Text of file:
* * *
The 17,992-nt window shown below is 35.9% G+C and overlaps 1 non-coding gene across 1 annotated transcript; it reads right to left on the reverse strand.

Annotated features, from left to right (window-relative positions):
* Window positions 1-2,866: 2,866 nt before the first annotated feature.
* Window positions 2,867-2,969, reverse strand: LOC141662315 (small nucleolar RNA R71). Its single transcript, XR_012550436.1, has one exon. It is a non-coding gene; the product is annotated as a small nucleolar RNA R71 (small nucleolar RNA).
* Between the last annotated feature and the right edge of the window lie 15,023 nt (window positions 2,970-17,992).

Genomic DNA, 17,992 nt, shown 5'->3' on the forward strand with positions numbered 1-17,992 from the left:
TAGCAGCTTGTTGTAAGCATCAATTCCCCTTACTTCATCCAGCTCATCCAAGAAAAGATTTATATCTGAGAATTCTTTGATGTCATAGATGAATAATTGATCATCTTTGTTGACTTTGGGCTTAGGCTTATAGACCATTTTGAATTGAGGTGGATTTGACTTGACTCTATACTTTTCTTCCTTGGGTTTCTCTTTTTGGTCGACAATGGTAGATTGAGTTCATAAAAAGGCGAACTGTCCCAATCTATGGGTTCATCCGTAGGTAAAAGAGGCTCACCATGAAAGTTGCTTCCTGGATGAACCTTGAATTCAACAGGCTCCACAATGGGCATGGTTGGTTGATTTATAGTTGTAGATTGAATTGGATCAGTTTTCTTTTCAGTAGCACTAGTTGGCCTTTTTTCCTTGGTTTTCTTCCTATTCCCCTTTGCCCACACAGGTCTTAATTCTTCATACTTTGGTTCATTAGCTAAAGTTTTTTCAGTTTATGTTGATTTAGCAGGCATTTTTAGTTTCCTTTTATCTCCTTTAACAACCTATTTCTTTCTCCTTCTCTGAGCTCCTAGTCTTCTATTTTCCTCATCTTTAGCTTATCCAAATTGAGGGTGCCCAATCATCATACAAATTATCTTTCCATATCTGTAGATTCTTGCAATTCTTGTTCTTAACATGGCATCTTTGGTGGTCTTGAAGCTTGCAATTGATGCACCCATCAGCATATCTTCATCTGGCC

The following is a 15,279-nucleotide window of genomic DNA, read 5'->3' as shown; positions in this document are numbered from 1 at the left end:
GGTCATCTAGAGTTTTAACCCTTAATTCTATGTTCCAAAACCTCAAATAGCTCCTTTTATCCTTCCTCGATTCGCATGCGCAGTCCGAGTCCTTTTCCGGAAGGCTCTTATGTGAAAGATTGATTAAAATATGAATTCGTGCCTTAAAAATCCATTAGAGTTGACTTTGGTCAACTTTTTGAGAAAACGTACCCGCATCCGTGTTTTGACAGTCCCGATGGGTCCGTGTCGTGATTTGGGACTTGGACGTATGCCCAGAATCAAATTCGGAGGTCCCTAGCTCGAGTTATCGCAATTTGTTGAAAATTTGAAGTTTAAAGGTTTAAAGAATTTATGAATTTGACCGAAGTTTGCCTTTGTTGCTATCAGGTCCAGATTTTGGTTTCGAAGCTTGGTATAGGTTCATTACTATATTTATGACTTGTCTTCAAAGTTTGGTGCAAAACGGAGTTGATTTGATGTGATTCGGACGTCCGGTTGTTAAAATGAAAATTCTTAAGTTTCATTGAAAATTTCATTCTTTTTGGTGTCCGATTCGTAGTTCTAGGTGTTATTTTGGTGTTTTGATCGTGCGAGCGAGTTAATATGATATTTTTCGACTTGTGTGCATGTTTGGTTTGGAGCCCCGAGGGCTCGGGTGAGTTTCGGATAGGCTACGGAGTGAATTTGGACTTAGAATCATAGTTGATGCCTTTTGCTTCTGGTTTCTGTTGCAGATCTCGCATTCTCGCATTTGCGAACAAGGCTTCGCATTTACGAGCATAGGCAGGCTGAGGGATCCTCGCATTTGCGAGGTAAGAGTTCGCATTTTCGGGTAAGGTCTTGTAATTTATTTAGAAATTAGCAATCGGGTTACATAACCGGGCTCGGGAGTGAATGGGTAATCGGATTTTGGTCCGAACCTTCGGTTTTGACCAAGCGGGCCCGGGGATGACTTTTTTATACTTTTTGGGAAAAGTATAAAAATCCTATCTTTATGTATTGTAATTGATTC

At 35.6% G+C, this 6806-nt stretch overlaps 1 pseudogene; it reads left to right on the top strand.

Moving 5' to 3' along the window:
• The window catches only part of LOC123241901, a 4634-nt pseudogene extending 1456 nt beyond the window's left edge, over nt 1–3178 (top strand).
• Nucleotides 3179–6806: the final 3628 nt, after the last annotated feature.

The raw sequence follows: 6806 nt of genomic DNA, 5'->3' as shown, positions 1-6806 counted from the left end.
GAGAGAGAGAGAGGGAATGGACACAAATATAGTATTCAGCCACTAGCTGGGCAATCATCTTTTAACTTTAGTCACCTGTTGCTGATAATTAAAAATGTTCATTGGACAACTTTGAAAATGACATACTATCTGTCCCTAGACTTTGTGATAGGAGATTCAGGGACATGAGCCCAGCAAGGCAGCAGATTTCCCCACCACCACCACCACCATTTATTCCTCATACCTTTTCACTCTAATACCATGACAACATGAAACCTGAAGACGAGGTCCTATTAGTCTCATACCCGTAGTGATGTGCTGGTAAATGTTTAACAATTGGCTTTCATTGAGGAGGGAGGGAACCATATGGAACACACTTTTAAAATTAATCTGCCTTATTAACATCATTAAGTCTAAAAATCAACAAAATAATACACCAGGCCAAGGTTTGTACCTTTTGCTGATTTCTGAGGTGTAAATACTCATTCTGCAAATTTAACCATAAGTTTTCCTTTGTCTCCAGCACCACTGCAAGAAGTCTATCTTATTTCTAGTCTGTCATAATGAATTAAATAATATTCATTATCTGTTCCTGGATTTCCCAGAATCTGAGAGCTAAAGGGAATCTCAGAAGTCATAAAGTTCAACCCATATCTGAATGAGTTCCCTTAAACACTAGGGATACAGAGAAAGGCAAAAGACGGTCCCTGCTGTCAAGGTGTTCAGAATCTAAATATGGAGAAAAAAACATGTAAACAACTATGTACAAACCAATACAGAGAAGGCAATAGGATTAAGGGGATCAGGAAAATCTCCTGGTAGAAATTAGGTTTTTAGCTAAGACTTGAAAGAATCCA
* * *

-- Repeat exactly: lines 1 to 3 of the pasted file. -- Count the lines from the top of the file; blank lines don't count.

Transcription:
The 17,992-nt window shown below is 35.9% G+C and overlaps 1 non-coding gene across 1 annotated transcript; it reads right to left on the reverse strand.

Annotated features, from left to right (window-relative positions):
* Window positions 1-2,866: 2,866 nt before the first annotated feature.